Professor Allans Fels, the former 7-Eleven’s Fels Wage Fairness Panel, will lead a new Migrant Workers Taskforce, set up to advise Federal Government on how to protect overseas workers from exploitation.
Minister for Employment, Michaelia Cash, said on Tuesday the taskforce will bolster the government’s efforts to crack down on employers seeking to take advantage of migrant workers and deliver better protections for all workers.
“A number of recent high-profile cases where vulnerable migrant workers have been underpaid and exploited at work have exposed unacceptable gaps in the system,” Minister Cash said.
“While the government acknowledges that the majority of employers do the right thing by their employees, we will not tolerate exploitation in Australian workplaces.”
Taskforce to monitor 7-Eleven
The taskforce will also monitor the actions of 7-Eleven. A joint investigation by Fairfax Media and ABC’s Four Corners program last September first uncovered widespread underpayment throughout the convenience chain.
Following the investigation, 7-Eleven appointed Professor Fels to head the Fels Wage Fairness Panel, alongside panel member, Dr David Cousin, to investigate wage fraud claims and determine compensation for underpaid workers.
In May this year 7-Eleven announced its plans to axe the Fels Panel and establish its own internal team, with Professor Fels stating at the time he feared “lawless behaviour” would return to the convenience chain following the panel’s closure.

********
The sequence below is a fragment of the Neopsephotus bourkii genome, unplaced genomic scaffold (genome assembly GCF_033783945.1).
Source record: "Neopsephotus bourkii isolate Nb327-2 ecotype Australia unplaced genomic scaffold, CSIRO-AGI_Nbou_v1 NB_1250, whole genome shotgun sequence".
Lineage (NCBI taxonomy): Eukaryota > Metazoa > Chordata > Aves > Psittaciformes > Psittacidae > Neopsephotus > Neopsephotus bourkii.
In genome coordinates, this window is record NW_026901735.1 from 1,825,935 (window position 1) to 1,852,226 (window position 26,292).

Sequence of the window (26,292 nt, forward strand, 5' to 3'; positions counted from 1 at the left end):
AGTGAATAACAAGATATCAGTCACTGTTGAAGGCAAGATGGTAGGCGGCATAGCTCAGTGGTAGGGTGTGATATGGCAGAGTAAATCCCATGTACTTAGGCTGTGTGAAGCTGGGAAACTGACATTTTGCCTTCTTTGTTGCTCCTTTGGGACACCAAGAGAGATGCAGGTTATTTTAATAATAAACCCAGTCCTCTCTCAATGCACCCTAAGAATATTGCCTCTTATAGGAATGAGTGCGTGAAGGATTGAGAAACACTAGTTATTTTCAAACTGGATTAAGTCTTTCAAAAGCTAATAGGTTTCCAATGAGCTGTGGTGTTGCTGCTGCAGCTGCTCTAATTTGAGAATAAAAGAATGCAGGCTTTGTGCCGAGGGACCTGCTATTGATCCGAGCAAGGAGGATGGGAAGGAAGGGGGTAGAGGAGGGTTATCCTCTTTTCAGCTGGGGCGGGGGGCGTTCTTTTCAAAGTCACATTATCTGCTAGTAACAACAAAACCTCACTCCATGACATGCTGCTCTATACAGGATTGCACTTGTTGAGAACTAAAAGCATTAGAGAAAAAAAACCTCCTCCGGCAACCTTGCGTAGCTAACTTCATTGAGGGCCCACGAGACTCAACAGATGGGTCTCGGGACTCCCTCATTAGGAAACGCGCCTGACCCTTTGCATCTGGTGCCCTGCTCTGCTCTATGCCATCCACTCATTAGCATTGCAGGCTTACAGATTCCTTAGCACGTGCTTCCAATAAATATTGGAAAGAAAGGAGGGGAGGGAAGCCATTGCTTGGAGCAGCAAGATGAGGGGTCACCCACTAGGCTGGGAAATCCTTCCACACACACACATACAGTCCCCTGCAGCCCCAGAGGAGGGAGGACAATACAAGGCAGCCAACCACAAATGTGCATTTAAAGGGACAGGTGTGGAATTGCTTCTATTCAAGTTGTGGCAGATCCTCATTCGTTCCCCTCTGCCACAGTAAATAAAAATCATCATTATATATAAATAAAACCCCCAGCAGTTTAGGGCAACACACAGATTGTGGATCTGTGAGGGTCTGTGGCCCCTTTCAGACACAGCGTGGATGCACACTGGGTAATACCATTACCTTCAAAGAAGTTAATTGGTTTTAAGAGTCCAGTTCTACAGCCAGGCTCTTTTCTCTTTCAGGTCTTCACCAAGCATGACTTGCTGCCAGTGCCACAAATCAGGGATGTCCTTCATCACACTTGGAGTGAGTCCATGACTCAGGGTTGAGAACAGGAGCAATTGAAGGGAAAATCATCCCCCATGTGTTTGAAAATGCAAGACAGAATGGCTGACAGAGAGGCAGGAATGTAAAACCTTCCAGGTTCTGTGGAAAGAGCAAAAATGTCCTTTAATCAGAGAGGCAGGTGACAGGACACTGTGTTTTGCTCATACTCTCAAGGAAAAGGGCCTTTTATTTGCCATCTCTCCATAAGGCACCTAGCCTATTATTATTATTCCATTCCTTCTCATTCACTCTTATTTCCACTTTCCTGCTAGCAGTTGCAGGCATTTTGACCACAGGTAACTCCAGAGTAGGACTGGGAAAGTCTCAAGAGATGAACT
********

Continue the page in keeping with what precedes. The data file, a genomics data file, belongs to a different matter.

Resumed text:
Along with Professor Fels, the new taskforce has also appointed Dr Cousins as deputy chair for an 18-month term. The taskforce will meet four times a year, with the first meeting to be held on October 21.
“Professor Fels’ experience in this area will be a valuable asset to the taskforce, which is tasked with developing strategies across government to stamp out exploitation of vulnerable migrant workers,” Minister Cash said.
“We know that overseas workers are potentially more susceptible to exploitive practices, which is why we must introduce stronger measures to maintain the integrity of their working experience in Australia.”
Last month 7-Eleven said it had processed 227 claims under its new internal program, with more than $24 million in wage repayments approved to date.
Migrant Worker Taskforce measures
Measures of the Migrant Worker Taskforce include:
- Increase penalties that apply to employers who underpay workers and who fail to keep proper employment records. A new higher penalty category of ‘serious contraventions’ will be introduced, and will apply to any employer that has intentionally ripped off workers, regardless of the employer’s size.
- Introduce new provisions that capture franchisors who fail to deal with exploitation by their franchisees.
- $20 million funding increase for the capabilities and workforce of the Fair Work Ombudsman.
- Strengthen the powers of the Fair Work Ombudsman so that it can more effectively deal with employers who intentionally exploit workers by compelling them to produce information and answer questions.